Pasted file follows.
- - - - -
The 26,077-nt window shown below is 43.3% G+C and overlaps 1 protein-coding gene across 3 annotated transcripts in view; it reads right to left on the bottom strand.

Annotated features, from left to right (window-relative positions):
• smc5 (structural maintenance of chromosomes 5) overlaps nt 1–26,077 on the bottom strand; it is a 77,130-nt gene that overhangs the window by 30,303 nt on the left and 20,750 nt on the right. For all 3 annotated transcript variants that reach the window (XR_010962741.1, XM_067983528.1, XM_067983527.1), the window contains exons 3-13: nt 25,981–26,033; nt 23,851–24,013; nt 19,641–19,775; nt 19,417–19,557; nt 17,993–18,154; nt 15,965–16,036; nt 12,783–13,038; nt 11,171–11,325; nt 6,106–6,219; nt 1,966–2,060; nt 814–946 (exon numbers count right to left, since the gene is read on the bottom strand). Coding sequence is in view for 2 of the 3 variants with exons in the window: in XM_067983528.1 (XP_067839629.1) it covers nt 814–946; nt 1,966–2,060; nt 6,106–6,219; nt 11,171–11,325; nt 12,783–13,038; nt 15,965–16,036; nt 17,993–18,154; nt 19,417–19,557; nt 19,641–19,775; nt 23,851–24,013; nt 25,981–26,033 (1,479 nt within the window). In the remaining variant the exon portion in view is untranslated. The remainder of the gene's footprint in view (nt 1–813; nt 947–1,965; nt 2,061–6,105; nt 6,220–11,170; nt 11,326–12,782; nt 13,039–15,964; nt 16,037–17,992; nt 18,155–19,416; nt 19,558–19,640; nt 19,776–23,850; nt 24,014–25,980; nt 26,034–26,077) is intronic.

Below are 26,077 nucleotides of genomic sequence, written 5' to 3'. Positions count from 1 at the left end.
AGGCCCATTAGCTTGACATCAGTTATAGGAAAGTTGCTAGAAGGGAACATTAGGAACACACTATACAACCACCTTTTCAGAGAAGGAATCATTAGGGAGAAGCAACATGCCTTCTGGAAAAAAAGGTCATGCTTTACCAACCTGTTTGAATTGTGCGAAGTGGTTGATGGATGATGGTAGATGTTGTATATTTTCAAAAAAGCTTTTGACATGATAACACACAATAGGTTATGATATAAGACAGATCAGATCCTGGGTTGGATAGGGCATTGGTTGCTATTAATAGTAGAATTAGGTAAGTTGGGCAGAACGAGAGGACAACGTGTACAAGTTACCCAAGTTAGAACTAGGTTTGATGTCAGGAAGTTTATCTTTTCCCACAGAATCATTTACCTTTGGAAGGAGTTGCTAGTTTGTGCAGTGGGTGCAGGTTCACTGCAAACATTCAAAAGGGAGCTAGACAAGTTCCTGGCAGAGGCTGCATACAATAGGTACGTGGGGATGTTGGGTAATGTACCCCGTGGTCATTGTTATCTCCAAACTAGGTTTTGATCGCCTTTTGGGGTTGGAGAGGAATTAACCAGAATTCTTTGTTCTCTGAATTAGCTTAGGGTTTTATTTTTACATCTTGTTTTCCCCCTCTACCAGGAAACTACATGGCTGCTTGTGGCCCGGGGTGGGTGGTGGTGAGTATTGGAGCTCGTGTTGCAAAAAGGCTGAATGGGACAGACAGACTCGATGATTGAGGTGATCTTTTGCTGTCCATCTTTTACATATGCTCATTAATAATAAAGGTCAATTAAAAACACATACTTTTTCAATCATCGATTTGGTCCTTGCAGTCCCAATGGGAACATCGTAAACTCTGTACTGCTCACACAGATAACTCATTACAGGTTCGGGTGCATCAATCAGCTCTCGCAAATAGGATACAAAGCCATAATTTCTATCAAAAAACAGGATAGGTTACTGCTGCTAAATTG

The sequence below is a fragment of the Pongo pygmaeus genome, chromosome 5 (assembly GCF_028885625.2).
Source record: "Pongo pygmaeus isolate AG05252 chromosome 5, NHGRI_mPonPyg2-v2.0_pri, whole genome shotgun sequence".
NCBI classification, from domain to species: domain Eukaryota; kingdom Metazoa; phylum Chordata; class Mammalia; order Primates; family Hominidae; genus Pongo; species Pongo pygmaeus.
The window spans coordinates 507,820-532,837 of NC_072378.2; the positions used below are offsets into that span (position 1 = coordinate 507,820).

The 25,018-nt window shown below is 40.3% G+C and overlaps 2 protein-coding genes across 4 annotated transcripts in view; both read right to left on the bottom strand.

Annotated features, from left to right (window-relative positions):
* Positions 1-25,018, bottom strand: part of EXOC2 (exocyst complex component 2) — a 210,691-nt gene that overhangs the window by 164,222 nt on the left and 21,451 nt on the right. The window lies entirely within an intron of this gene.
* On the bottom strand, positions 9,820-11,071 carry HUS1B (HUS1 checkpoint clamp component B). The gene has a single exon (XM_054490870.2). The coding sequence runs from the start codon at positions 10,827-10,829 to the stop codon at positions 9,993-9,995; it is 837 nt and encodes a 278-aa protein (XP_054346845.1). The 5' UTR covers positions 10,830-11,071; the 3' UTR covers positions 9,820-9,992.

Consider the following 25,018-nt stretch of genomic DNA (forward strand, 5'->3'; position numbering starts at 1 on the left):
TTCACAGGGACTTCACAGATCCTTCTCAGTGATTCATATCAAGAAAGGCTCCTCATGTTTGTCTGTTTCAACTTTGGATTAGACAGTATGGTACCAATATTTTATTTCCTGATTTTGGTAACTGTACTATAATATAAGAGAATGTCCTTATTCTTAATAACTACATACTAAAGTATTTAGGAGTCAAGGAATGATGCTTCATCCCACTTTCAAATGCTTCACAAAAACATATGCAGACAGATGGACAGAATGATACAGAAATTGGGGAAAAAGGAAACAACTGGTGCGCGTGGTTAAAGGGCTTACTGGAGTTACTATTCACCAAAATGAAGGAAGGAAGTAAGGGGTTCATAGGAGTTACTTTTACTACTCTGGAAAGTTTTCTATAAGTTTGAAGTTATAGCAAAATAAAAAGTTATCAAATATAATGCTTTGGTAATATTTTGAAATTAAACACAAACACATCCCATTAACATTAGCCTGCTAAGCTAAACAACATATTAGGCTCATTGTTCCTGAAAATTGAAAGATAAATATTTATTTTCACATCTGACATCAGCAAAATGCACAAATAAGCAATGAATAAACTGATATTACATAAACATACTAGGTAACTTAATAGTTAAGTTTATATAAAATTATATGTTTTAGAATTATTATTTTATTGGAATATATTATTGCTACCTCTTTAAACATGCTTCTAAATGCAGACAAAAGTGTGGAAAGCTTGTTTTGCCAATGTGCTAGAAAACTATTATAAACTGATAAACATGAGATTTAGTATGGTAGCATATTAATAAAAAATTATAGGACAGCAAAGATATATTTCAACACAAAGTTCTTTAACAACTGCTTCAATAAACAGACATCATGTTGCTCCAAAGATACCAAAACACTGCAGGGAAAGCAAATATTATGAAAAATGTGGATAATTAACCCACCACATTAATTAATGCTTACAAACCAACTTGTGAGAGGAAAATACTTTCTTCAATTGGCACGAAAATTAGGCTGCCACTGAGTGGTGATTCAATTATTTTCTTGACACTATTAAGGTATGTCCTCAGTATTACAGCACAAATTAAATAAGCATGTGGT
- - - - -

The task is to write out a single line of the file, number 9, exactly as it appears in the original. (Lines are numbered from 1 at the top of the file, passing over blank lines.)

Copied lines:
The window spans coordinates 507,820-532,837 of NC_072378.2; the positions used below are offsets into that span (position 1 = coordinate 507,820).